I am in talks with a large Church looking to upgrade their 40+ year old lighting. The major challenge is that the Sanctuary has a beamed, open ceiling, and the lights are mounted at 40ft. I was curious how anyone's prices change as the height climbs. In the past, I have used a flat rate for lights that required assembly, & added 10% per foot over 10ft mounting height. This has served Me well so far, but using this method I would be adding 300% to the price. How have some of You approached this issue ??
we're doing damn near the exact same thing in about 3 weeks or so. our ceiling is about 35'. we're installing new fixtures and electric lift systems for each of the 3 chandeliers. we're going time material on this job cause there's quite a bit of fishing and stuff in finished walls. i'm not looking forward to climbing the 6+ sections of scaffolding. we have proffit built into our rates. where ya from megawatt?
Re: Height Adjustments $$#155439 01/06/0504:22 AM01/06/0504:22 AM
out of curiousity what faith is the church your doing work in? our job is united methodist. its a big church with slanted floor in the (?) almost like a stadium so scissor lifts won't work for us and we can't get a boom lift in. =(
Megawatt, I did a similar sort of job, early last year, installing 6 chopper fans in a local Church here. We used a scissor lift for the job and I must say that the whole job from start to finish was a real PITA. All of the pews had to be removed, the scissor lift barely fitted through the doors to get into the actual part of the Church where the fans were to be fitted and we had to get large sheets of Plywood to make sure the Lift didn't fall through the timber floor. It took 4 times longer to do anything in there because the exposed Timber and steel bracing members in the building were always in the way of the scissor lift and the multi-core control cables (thankfully black) had to be clipped out of view. Safety was a huge thing in the job as well, I didn't like the idea of using a scissor-lift in the beginning, but there wasn't really a lot of slope on the floor after all that and it was well within the Lift Manufacturers specs for topple over. Personally I hope I never do a job like that again, it actually took us twice to 3 times longer than what we thought it would.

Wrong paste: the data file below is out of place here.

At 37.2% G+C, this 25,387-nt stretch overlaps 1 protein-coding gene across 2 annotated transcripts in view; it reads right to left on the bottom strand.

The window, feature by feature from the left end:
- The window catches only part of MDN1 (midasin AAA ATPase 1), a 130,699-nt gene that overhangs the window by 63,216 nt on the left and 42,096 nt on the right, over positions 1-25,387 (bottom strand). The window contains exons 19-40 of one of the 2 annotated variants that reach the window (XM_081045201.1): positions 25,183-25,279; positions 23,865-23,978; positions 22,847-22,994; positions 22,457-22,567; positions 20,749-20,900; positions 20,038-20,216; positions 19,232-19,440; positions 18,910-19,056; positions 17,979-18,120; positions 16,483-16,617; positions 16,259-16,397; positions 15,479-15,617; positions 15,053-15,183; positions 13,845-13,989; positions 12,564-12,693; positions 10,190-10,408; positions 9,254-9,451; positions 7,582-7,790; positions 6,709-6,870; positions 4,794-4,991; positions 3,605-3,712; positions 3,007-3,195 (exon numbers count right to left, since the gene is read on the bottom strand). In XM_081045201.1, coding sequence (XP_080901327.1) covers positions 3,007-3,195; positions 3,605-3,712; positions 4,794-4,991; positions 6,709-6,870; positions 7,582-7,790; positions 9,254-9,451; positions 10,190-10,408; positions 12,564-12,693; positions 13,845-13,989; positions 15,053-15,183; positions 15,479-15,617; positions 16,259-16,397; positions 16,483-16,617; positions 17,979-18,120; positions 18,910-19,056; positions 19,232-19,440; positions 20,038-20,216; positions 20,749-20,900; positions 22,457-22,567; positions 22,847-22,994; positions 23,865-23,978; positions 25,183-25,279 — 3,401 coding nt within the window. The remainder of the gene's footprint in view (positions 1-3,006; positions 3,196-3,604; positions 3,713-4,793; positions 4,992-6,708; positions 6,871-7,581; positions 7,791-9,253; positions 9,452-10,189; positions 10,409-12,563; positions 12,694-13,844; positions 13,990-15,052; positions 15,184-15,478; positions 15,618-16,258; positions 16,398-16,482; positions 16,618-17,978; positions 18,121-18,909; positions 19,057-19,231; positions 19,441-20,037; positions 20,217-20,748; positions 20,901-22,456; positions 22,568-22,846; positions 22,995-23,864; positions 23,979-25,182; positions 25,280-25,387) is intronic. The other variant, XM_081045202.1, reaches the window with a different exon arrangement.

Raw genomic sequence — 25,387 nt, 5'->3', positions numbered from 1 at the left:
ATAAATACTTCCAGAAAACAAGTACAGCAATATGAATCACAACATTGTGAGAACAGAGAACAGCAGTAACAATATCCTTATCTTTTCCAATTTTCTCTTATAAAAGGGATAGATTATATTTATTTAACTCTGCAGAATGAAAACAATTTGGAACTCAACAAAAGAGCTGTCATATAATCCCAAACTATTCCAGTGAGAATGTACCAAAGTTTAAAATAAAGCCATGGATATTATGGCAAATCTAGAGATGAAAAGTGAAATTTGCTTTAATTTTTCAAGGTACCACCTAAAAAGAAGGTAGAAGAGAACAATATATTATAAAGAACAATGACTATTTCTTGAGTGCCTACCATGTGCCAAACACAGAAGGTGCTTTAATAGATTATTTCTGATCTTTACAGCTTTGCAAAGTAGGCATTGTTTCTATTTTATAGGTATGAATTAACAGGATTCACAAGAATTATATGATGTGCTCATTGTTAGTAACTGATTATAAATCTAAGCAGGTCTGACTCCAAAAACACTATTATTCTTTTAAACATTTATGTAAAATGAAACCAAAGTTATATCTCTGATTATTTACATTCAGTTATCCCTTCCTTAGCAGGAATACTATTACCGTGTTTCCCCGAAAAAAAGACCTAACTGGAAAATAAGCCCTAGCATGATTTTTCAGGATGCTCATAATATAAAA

Thanks for all of the feedback Guys, Pretty much what I expected to hear though. As for the pews, I told them upfront which ones would have to come out before We would start, & They are going to take care of this part. The floor is flat so I was thinking about using scaffolding...has anyone found that this may be too high of a height for regular scaffolding ? FYI it is a Baptist Church
Re: Height Adjustments $$#155444 01/08/0505:17 AM01/08/0505:17 AM
The floor is flat so I was thinking about using scaffolding...has anyone found that this may be too high of a height for regular scaffolding ?
I'm making a wild assumption that the floor is concrete, if so, the only thing that could really limit you is the possiblility of it toppling over. If the floor is wooden, I'd make sure you had some thick sheets of ply under the wheels to make sure they didn't go through the floor, as I've seen happen on at least one occassion. What sort of hieght are we talking here?. Because if it's not that high, a scissor lift could possibly be more economical to use, rather than hiring and setting up, moving and dismantling a standard scaffolding.